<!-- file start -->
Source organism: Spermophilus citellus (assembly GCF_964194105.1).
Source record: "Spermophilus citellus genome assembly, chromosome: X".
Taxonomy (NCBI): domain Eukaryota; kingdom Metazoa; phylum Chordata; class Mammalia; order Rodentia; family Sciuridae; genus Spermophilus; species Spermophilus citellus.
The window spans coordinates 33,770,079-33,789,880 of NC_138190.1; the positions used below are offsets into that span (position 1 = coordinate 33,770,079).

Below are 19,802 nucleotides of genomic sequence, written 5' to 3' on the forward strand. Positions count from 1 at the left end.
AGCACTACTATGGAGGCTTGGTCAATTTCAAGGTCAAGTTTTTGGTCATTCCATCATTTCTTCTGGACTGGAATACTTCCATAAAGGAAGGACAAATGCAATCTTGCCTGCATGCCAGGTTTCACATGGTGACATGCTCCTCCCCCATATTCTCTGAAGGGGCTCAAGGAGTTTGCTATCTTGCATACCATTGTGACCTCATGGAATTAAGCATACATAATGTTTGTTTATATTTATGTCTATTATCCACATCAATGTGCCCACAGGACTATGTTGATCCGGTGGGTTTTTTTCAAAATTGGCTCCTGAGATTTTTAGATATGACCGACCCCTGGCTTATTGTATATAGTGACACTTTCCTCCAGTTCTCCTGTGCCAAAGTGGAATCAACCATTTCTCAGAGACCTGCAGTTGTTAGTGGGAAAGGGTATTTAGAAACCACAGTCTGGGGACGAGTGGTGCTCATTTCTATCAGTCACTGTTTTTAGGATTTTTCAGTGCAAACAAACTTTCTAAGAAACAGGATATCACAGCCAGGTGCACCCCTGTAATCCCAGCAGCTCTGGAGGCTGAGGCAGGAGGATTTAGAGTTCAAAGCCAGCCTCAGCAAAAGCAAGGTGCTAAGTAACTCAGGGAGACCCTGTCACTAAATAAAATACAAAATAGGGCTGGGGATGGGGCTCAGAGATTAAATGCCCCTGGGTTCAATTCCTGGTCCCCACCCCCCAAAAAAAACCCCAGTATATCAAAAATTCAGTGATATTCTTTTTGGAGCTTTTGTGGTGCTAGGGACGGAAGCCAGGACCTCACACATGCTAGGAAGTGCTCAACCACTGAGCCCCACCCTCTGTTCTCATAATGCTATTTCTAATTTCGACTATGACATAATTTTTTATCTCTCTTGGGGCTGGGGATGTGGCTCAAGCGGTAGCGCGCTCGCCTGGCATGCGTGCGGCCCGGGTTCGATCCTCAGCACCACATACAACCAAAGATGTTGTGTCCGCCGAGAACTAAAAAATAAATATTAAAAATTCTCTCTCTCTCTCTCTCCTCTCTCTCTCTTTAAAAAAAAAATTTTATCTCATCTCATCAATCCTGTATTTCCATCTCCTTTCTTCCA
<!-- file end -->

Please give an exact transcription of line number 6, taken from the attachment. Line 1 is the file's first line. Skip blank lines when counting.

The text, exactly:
AGCACTACTATGGAGGCTTGGTCAATTTCAAGGTCAAGTTTTTGGTCATTCCATCATTTCTTCTGGACTGGAATACTTCCATAAAGGAAGGACAAATGCAATCTTGCCTGCATGCCAGGTTTCACATGGTGACATGCTCCTCCCCCATATTCTCTGAAGGGGCTCAAGGAGTTTGCTATCTTGCATACCATTGTGACCTCATGGAATTAAGCATACATAATGTTTGTTTATATTTATGTCTATTATCCACATCAATGTGCCCACAGGACTATGTTGATCCGGTGGGTTTTTTTCAAAATTGGCTCCTGAGATTTTTAGATATGACCGACCCCTGGCTTATTGTATATAGTGACACTTTCCTCCAGTTCTCCTGTGCCAAAGTGGAATCAACCATTTCTCAGAGACCTGCAGTTGTTAGTGGGAAAGGGTATTTAGAAACCACAGTCTGGGGACGAGTGGTGCTCATTTCTATCAGTCACTGTTTTTAGGATTTTTCAGTGCAAACAAACTTTCTAAGAAACAGGATATCACAGCCAGGTGCACCCCTGTAATCCCAGCAGCTCTGGAGGCTGAGGCAGGAGGATTTAGAGTTCAAAGCCAGCCTCAGCAAAAGCAAGGTGCTAAGTAACTCAGGGAGACCCTGTCACTAAATAAAATACAAAATAGGGCTGGGGATGGGGCTCAGAGATTAAATGCCCCTGGGTTCAATTCCTGGTCCCCACCCCCCAAAAAAAACCCCAGTATATCAAAAATTCAGTGATATTCTTTTTGGAGCTTTTGTGGTGCTAGGGACGGAAGCCAGGACCTCACACATGCTAGGAAGTGCTCAACCACTGAGCCCCACCCTCTGTTCTCATAATGCTATTTCTAATTTCGACTATGACATAATTTTTTATCTCTCTTGGGGCTGGGGATGTGGCTCAAGCGGTAGCGCGCTCGCCTGGCATGCGTGCGGCCCGGGTTCGATCCTCAGCACCACATACAACCAAAGATGTTGTGTCCGCCGAGAACTAAAAAATAAATATTAAAAATTCTCTCTCTCTCTCTCTCCTCTCTCTCTCTTTAAAAAAAAAATTTTATCTCATCTCATCAATCCTGTATTTCCATCTCCTTTCTTCCA